Mmm, waffles. They are a tasty way to build thin and strong concrete slabs that use a lot less material. They are more expensive to form than conventional flat slabs, but because of their depth, architects can design longer spans. Now Spanish architects Alarcon+Asociados have modified a waffle slab to fill it with holes so that services can be run within the depth of the slab, reducing the floor to floor height and getting some of that extra cost back. They call it Holedeck.
Waffle slabs have been around for a while; John B Parkin's brilliant and beautiful Toronto International Airport Terminal 1 was built from them. Unfortunately they are also difficult to repair; when salt got into the steel the whole thing started disintegrating. They don't have that problem in Spain.
By putting holes through the web of the waffle, the services are integrated into the depth of the slab. This permits a reduction of exterior facade per floor of 10% to 20%; the use of waffles in the first place reduces the number of columns or load bearing walls by 10-20%. It adds up to greater efficiency and energy savings. Because waffle slabs look good and break up sound reflections, you can also save on suspended ceilings.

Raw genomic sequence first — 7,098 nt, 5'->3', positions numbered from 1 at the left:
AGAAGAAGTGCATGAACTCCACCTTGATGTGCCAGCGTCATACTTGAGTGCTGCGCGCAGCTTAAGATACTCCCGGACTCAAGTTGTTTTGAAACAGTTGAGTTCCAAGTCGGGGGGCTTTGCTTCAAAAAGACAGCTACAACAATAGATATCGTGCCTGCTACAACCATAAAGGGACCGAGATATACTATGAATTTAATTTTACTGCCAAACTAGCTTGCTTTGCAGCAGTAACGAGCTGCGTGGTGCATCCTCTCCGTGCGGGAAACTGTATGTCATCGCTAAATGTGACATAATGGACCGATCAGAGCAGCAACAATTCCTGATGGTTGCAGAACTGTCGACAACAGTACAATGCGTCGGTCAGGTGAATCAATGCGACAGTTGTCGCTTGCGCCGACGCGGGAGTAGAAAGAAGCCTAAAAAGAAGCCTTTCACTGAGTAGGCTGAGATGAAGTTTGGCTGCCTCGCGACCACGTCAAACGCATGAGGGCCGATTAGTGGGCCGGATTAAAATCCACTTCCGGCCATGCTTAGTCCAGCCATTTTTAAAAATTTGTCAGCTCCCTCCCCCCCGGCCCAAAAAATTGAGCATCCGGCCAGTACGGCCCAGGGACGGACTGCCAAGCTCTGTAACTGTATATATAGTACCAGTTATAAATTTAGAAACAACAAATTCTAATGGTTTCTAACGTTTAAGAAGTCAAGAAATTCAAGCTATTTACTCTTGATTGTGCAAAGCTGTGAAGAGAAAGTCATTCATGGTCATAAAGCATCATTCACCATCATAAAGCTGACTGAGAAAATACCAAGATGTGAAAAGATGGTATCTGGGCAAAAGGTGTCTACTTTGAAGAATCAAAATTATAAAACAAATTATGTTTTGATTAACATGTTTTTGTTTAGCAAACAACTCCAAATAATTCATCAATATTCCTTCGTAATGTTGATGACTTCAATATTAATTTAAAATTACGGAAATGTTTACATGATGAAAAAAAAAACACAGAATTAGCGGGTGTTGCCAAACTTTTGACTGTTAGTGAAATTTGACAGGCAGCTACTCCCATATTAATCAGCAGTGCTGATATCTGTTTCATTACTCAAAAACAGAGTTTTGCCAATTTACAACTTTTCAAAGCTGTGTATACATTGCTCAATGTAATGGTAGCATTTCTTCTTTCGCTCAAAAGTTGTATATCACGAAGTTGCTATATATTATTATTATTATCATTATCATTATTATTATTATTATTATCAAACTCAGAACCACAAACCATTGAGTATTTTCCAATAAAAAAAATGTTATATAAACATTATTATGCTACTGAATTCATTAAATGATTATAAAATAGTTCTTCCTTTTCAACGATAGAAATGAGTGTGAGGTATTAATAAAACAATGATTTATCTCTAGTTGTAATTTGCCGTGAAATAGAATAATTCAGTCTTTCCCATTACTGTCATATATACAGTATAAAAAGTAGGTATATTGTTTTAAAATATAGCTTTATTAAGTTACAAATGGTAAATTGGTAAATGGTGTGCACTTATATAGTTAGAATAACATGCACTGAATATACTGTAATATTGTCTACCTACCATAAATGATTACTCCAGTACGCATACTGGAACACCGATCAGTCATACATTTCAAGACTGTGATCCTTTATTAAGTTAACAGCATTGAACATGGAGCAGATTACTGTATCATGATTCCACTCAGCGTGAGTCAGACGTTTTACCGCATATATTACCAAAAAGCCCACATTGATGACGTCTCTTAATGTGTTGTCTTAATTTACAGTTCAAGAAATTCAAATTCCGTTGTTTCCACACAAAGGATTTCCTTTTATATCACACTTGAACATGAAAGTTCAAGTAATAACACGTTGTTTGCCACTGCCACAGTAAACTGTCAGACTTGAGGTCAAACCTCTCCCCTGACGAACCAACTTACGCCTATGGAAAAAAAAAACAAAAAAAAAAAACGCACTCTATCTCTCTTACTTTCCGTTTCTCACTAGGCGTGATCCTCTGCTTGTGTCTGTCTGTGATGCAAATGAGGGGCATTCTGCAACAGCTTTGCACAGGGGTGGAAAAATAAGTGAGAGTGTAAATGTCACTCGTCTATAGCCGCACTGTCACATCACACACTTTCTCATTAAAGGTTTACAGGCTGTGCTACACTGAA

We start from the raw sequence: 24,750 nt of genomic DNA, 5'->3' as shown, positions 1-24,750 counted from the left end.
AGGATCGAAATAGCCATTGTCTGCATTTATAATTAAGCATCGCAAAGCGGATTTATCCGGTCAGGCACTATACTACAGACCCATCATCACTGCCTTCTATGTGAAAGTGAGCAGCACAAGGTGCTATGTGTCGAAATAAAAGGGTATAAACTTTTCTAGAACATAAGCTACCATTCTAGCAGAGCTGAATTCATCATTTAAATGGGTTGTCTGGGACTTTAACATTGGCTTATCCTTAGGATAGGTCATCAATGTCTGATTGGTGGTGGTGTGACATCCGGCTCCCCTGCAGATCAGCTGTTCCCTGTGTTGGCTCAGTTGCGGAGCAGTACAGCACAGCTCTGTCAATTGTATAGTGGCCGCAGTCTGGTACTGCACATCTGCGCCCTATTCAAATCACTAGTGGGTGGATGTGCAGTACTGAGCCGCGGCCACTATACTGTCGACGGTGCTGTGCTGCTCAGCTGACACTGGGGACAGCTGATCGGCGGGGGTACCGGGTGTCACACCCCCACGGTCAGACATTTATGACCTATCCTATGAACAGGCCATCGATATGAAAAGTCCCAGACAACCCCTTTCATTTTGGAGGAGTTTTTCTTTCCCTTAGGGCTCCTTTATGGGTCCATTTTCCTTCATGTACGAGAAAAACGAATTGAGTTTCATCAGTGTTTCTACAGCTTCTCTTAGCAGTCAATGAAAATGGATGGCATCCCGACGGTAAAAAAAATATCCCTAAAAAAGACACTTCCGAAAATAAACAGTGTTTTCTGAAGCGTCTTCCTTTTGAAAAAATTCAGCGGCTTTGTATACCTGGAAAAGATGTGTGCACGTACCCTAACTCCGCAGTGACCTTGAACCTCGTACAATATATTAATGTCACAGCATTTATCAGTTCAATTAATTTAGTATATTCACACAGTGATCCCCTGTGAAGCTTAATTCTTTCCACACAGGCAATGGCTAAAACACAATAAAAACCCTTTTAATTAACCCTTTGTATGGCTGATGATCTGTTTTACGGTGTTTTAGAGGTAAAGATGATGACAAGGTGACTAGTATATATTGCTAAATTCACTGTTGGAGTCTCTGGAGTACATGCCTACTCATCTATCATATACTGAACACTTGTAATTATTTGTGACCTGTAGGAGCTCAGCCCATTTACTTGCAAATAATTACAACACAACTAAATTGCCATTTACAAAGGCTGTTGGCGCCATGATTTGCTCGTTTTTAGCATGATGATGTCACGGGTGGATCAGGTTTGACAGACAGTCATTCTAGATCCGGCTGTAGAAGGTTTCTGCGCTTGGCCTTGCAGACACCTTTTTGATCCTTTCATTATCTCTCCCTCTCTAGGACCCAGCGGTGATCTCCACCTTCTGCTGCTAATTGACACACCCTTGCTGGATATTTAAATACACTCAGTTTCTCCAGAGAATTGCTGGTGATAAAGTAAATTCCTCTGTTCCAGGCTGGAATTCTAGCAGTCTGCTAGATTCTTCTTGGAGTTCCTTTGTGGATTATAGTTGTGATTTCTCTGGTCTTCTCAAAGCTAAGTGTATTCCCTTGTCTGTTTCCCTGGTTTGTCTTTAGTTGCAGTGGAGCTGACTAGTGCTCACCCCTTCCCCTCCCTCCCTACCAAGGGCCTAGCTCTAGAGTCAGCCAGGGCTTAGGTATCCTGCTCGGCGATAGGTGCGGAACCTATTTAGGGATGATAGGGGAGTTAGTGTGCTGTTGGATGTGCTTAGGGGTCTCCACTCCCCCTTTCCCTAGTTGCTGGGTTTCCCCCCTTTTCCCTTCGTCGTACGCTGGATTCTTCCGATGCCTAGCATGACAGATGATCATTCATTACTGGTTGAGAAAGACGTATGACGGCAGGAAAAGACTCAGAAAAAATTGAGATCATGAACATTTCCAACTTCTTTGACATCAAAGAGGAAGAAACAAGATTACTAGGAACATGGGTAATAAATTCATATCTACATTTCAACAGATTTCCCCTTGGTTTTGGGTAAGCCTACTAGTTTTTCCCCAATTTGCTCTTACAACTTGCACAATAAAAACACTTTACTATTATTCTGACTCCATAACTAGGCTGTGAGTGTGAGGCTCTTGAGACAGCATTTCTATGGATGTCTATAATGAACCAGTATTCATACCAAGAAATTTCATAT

Looking at the construction sequence in this short video, it is clear that this is not going to be cheap; there is a lot of formwork and the installation of reinforcing steel looks complicated.
Pieces are assembled progressively, alternating with the steel reinforcement setup. Once the casting molds have been laid out, the lower steel bars are assembled, followed by the windows and, finally, the upper steel bars; just as it would be done with a conventional two-way system. As for the lattice slab (with vertical borings), the upper lids of the casting molds are last placed. The assembling process is quite similar to that of any two-way voided waffle slab, with a comparable calculation and consumption of steel reinforcement.
It's an interesting idea that might make waffle slabs popular again. I am no fan of concrete as a building material, but this is a technology that uses it a lot more efficiently. More at Holedeck. Found on Dezeen.